Monday, October 18, 2010

Getting Picky About Apples

It's no secret that Jonah loves apples. I strongly believe that the kid would live off of apples if we let him. Early in the fall, the farmer whom we get most of our produce from, had honey crisp apples. "Bopple! Bopple bopple!" Jonah waved his arms, trying to grasp at the fruit on the table. Of course when my child is begging for a healthy item and viewing it as the ultimate treat, I don't say no. We bought the apples, which were as big as his head, and went home to enjoy.

Ever since we went blueberry picking, Jonah has become obsessed with picking things growing on trees and bushes. It has taken a lot of vigilance and teaching to make sure he does not eat anything he sees growing. His favorite outside activity is to pick crab apples. So, as one of our last family outings in the northwest Ohio area, we took the kids apple picking.

We prepped Jonah for this outing by getting a book about apple picking from the library, written by Gail Saunders-Smith called Picking Apples. The book was very simple, and had nice pictures showing how apples get from orchards to our grocery store. Jonah enjoyed this book so much that he would pretend to read it, pointing to the pictures and labeling the items.

We chose to go to Erie Orchards, the same farm where we picked blueberries. We chose to go here because the blueberries were priced fairly cheaply, so we thought the same would be true for the apples, and they were also having a festival that weekend with bounce houses, a hayride, and ponies. We were quite disappointed with the prices once we got there. The apples were three times the amount I would have spent at other farms I know of. And when we got in line to buy tickets for the hayride, we found that the tickets were $7 each. All of the activities cost at least one ticket, the same as a fair. $7 per person for a hayride seemed like a bit much. I think it was the first time I've ever looked at Jonah when he was really excited about doing something, and told him "no." I guess he should get used to it though, because we are not always going to get to do everything that he wants to do.

We moved on to the apple picking. Picking the apples proved to be a bit more tough then Jonah cared for. He did not want to pull hard enough to get the apples off. He would give just a small tug, and then give up. It surprisingly took a lot of coaxing to get him to actually get the apple off of the tree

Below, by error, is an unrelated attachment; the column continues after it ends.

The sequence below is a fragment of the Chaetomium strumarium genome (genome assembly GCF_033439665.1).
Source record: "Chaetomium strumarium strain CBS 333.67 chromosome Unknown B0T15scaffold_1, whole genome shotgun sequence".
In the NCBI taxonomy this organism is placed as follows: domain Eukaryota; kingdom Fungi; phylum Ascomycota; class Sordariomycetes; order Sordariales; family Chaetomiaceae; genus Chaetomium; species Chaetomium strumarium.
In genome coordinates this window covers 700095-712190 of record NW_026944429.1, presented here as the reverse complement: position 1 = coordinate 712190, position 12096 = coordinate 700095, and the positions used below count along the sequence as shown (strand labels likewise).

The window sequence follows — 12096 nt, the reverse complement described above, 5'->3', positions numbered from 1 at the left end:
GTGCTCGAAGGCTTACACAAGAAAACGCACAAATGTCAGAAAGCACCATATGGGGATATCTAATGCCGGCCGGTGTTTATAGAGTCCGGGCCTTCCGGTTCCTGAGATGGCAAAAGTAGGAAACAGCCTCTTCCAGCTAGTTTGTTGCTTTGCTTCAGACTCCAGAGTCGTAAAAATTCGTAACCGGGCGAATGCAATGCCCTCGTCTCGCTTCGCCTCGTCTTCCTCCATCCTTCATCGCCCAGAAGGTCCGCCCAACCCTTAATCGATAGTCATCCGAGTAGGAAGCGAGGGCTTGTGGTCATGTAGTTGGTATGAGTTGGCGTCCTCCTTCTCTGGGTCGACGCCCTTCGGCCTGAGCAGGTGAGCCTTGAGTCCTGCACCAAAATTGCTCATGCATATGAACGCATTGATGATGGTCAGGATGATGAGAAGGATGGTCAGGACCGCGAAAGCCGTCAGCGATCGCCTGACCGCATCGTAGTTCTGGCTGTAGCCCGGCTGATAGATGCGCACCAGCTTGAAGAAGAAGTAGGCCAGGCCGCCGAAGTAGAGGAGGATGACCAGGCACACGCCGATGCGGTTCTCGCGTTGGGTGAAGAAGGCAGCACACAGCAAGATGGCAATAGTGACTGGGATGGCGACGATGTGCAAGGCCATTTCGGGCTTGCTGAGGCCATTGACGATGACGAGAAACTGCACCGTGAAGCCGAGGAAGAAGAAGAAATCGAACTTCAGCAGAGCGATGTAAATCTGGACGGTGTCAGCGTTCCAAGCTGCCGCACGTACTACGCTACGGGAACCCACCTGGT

But, he still had fun, walking through the tress, talking about the "bopples."
 We picked a bushel and a half. 1/2 was granny smith and a couple other sour varieties, which I will use for caramel apples and stuffed apples. 1/2 was northern spy variety for making baked cinnamon apples and then freezing, and a few other baked goods. and the third 1/2 bushel was a mix of red and golden delicious for apple sauce.

Of course, not all of the apples made it past the parking lot.

We went to the farm shop on the way out, and spent the money we would have spent on the overpriced activities, on homemade donuts and apple cider. I recommend going to Erie Orchards for these items alone. The cider was sweet, not bitter like other ciders I've had. It was perfect for heating up with cinnamon and drinking hot. The donuts came in pumpkin spice and apple cinnamon-sugar. They were pure bliss. We got a half dozen of each, and then splurged on three apple fritters. Jonah did not seem to mind not going on the hayride or bounce house once we treated him to these tasty morsels. I don't remember the prices on these sweet treats, but I do remember thinking it was very reasonable. It was definitely a perfect way to end the outing, and close a beautiful fall day with the family. Nothing can beat the taste of cinnamon on your tongue and the smell of apples and hay in the air.

1 comment:

  1. so you know you are more than welcome to come down here ANYTIME. Hershbergers truck patch down by john's parents has a petting zoo that you can do for the cost of a couple cones of feed- depending on how hungry they are- it's like a $1 a cone- we got our pumpkins there and they pull you by horse drawn wagon out to the feild- it is cool- They also offer other wagon/buggy rides those are like 5 a person I think- and they have ponies you can ride.

    Next year I will also let you know when we go to ramseyers- we ussually go with our church so group price is 5 otherwise it's 7- it's a potato farm with pumpkin patch and corn maze. they have two mazes we still haven't done- and then corn bin slides and corn to play in- big sling shots with little potatoes- and just lots of random stuff. it is a fun time and you can pack your lunch and then "snack" on fries or lerches fresh made donuts- it is good time. noah has been begging to go back :)